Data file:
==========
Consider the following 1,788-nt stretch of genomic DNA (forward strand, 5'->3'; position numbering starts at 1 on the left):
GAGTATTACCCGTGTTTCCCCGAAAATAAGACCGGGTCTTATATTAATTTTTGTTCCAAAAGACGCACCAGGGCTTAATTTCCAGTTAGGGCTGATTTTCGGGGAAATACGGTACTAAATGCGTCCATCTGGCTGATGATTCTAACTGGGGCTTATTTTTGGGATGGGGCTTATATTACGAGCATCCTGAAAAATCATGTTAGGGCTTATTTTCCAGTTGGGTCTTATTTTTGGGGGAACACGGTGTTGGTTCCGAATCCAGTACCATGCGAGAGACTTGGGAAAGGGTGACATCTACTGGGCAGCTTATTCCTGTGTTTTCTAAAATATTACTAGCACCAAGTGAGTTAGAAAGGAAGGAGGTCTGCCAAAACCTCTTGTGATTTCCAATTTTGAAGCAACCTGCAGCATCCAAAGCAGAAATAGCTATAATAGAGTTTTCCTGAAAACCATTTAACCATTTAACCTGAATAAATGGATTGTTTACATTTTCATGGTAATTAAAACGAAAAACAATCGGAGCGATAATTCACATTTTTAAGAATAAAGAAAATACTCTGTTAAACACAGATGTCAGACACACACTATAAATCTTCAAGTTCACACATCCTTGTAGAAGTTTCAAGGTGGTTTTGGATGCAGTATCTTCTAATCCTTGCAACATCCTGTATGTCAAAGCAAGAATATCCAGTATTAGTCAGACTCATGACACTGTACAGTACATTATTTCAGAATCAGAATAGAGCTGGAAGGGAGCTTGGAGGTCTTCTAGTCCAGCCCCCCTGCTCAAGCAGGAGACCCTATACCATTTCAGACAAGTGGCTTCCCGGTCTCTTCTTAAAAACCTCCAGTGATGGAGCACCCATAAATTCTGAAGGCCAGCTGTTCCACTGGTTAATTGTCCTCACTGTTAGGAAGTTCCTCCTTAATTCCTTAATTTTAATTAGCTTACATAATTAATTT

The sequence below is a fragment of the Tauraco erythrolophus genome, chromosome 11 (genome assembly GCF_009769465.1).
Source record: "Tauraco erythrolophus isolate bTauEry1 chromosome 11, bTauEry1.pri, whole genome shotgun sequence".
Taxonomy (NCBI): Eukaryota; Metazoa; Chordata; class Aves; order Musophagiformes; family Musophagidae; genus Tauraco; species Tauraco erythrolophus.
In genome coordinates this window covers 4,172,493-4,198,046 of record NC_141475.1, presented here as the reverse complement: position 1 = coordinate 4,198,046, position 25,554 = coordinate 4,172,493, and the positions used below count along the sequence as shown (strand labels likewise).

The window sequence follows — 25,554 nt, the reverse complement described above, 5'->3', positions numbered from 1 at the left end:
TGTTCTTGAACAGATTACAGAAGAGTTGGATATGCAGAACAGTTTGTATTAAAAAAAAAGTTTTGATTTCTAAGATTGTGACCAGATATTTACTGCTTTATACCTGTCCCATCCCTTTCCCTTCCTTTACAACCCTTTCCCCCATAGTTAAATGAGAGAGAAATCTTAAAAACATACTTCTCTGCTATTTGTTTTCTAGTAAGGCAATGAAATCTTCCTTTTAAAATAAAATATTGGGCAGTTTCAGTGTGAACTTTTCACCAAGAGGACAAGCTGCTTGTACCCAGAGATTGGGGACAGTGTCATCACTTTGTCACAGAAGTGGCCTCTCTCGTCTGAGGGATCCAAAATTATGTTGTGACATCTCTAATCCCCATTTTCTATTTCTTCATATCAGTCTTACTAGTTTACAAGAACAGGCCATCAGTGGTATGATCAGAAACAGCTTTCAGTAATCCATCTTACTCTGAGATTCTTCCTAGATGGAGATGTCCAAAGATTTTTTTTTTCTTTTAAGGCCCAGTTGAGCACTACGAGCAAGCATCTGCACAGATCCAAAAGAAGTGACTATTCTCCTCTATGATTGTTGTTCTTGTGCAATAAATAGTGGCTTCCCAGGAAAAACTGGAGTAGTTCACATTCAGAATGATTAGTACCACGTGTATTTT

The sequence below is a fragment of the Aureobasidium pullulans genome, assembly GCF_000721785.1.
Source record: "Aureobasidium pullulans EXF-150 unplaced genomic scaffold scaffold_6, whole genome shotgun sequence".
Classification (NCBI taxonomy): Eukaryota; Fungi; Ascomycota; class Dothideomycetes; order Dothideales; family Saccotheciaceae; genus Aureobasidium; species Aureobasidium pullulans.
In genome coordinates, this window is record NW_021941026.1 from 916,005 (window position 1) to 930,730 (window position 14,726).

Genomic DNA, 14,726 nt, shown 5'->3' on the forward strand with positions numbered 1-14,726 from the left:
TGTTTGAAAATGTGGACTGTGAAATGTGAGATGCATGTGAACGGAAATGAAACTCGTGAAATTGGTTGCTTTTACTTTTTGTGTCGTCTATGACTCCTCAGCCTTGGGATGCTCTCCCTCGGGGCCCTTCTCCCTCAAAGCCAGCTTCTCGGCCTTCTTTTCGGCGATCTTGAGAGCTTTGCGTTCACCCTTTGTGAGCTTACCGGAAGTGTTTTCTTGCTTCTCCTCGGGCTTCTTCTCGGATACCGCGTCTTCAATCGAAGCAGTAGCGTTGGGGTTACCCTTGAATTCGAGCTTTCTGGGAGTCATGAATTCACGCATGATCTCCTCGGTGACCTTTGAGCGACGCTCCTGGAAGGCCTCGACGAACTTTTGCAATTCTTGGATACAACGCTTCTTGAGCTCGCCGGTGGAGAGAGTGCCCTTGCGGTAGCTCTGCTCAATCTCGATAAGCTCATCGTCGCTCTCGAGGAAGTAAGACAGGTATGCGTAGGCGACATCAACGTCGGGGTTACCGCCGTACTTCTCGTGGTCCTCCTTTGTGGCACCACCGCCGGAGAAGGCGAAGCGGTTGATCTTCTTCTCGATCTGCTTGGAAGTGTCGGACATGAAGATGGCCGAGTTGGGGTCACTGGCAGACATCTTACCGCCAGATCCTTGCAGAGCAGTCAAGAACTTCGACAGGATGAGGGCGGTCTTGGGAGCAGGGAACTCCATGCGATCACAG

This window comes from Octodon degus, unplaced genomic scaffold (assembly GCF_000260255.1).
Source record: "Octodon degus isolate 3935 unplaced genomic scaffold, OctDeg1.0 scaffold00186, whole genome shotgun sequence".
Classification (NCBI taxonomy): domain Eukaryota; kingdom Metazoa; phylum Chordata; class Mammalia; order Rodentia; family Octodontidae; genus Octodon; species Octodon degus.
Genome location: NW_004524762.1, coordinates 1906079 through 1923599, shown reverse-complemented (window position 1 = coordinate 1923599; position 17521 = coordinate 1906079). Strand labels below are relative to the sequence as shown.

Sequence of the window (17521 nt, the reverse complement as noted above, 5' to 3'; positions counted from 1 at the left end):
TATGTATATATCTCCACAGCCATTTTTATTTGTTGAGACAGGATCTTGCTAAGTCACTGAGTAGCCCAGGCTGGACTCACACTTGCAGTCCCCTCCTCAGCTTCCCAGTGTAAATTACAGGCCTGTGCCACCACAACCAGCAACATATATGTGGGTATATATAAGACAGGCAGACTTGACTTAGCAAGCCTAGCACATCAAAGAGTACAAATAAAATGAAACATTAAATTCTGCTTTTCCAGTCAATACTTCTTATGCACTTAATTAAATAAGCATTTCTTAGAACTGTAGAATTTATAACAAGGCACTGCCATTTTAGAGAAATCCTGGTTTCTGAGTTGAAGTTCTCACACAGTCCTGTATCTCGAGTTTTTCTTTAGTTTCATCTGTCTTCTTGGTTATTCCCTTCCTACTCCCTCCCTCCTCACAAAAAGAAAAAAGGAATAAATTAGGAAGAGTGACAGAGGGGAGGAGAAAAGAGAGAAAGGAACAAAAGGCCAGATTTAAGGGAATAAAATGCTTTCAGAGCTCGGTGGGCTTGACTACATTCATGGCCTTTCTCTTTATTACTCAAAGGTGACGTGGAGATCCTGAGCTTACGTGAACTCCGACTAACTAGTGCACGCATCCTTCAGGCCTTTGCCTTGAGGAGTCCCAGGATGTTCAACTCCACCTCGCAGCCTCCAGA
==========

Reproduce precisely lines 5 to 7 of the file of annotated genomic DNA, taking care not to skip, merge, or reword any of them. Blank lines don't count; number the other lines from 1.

Taxonomy (NCBI): Eukaryota; Metazoa; Chordata; class Aves; order Musophagiformes; family Musophagidae; genus Tauraco; species Tauraco erythrolophus.
In genome coordinates this window covers 4,172,493-4,198,046 of record NC_141475.1, presented here as the reverse complement: position 1 = coordinate 4,198,046, position 25,554 = coordinate 4,172,493, and the positions used below count along the sequence as shown (strand labels likewise).

The window sequence follows — 25,554 nt, the reverse complement described above, 5'->3', positions numbered from 1 at the left end: